Skip to main page content
Access keys NCBI Homepage MyNCBI Homepage Main Content Main Navigation
Comparative Study
, 179 (10), 1007-12

Access to Health Care Among Status Aboriginal People With Chronic Kidney Disease

Comparative Study

Access to Health Care Among Status Aboriginal People With Chronic Kidney Disease

Song Gao et al. CMAJ.


Background: Ethnic disparities in access to health care and health outcomes are well documented. It is unclear whether similar differences exist between Aboriginal and non-Aboriginal people with chronic kidney disease in Canada. We determined whether access to care differed between status Aboriginal people (Aboriginal people registered under the federal Indian Act) and non-Aboriginal people with chronic kidney disease.

Methods: We identified 106 511 non-Aboriginal and 1182 Aboriginal patients with chronic kidney disease (estimated glomerular filtration rate less than 60 mL/min/1.73 m(2)). We compared outcomes, including hospital admissions, that may have been preventable with appropriate outpatient care (ambulatory-care-sensitive conditions) as well as use of specialist services, including visits to nephrologists and general internists.

Results: Aboriginal people were almost twice as likely as non-Aboriginal people to be admitted to hospital for an ambulatory-care-sensitive condition (rate ratio 1.77, 95% confidence interval [CI] 1.46-2.13). Aboriginal people with severe chronic kidney disease (estimated glomerular filtration rate < 30 mL/min/1.73 m(2)) were 43% less likely than non-Aboriginal people with severe chronic kidney disease to visit a nephrologist (hazard ratio 0.57, 95% CI 0.39-0.83). There was no difference in the likelihood of visiting a general internist (hazard ratio 1.00, 95% CI 0.83-1.21).

Interpretation: Increased rates of hospital admissions for ambulatory-care-sensitive conditions and a reduced likelihood of nephrology visits suggest potential inequities in care among status Aboriginal people with chronic kidney disease. The extent to which this may contribute to the higher rate of kidney failure in this population requires further exploration.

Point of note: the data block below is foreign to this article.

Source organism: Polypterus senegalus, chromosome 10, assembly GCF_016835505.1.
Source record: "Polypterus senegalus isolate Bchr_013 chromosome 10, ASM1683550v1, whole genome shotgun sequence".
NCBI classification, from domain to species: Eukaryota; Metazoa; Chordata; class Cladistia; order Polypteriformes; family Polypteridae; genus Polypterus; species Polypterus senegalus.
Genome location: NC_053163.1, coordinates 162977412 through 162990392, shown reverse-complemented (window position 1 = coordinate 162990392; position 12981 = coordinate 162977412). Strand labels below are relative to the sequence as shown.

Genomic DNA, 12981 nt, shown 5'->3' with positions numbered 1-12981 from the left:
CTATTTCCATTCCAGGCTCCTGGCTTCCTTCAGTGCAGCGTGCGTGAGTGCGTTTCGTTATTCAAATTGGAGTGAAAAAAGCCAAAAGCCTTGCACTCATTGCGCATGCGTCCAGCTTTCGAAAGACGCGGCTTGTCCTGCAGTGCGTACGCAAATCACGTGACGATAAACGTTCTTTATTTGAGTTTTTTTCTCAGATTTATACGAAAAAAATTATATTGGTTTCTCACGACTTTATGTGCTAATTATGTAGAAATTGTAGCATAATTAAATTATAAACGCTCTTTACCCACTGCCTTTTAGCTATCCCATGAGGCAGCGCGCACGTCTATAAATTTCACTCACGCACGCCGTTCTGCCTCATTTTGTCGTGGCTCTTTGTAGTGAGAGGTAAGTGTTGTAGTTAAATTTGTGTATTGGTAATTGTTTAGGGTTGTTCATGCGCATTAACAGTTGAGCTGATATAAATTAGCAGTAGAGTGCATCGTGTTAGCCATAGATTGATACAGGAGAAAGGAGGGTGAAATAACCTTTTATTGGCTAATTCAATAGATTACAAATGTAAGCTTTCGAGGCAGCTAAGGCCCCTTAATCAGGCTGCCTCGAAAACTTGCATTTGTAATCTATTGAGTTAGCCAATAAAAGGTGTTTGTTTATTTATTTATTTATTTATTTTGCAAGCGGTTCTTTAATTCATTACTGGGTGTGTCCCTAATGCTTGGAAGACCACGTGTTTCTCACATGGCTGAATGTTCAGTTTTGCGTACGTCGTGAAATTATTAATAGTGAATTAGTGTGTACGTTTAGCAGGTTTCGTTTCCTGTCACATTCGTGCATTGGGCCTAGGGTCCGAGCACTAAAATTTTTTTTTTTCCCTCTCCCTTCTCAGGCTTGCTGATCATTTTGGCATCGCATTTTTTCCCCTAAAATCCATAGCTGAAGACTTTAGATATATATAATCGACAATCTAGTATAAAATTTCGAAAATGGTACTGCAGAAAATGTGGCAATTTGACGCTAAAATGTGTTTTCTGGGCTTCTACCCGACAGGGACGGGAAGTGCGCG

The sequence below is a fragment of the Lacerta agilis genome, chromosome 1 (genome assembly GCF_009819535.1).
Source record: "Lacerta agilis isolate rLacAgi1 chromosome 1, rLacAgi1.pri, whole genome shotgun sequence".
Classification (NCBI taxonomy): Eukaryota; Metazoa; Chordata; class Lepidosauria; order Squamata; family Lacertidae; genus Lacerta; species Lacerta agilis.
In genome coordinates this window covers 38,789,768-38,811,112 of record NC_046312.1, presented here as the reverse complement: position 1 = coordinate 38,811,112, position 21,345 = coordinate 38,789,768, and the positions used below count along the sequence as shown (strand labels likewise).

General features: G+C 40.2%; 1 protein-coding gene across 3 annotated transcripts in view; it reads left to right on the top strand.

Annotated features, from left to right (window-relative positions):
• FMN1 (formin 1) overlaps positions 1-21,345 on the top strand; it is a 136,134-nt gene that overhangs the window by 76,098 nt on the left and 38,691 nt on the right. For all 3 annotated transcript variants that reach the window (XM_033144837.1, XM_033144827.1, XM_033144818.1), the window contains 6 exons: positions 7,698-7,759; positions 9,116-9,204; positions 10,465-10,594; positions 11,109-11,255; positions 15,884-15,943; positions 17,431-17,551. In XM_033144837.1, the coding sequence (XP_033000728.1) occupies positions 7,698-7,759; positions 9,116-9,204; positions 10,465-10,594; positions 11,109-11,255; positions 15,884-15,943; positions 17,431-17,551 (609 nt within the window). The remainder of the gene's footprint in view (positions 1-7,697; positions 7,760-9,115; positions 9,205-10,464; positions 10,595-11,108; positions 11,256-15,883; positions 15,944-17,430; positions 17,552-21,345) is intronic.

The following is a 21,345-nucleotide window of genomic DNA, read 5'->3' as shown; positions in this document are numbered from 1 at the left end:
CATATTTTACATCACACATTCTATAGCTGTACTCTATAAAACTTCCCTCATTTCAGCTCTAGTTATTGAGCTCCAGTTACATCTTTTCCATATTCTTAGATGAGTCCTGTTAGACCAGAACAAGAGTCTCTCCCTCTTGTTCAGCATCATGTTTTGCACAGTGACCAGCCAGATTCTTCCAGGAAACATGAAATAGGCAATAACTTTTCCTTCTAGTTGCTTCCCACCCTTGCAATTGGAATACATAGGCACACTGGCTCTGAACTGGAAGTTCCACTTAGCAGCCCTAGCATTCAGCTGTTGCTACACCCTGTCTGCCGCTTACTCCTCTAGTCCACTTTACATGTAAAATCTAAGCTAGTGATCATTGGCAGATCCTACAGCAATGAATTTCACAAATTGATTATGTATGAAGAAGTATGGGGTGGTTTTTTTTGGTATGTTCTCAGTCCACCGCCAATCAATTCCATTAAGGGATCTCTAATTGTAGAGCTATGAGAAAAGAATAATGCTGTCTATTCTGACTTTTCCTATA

Comment in

Similar articles

  • Prevalence of Chronic Kidney Disease and Survival Among Aboriginal People
    S Gao et al. J Am Soc Nephrol 18 (11), 2953-9. PMID 17942955.
    Globally, it is known that the incidence of end-stage renal disease is higher among Aboriginals, but it is unknown whether this is due to an increased prevalence of chron …
  • Use and Outcomes of Peritoneal Dialysis Among Aboriginal People in Canada
    M Tonelli et al. J Am Soc Nephrol 16 (2), 482-8. PMID 15590757.
    There has been a dramatic increase in the incidence of ESRD among Aboriginal people in North America. Although peritoneal dialysis (PD) seems to be the dialysis modality …
  • Wait-listing for Kidney Transplantation Among Aboriginal Hemodialysis Patients
    M Tonelli et al. Am J Kidney Dis 46 (6), 1117-23. PMID 16310578.
    The likelihood of referral for transplantation was similar between Aboriginal and non-Aboriginal people. However, Aboriginal people were approximately half as likely to b …
  • Aboriginal Health
    HL MacMillan et al. CMAJ 155 (11), 1569-78. PMID 8956834. - Review
    Canadian aboriginal people die earlier than their fellow Canadians, on average, and sustain a disproportionate share of the burden of physical disease and mental illness. …
  • Kidney Disease in the Elderly: Update on Recent Literature
    KH Campbell et al. Curr Opin Nephrol Hypertens 17 (3), 298-303. PMID 18408482. - Review
    We advise caution in applying current guidelines to the care of the large number of individuals aged 70 years and older with chronic kidney disease. Ideally, the care of …
See all similar articles

Cited by 35 PubMed Central articles

See all "Cited by" articles

Publication types

MeSH terms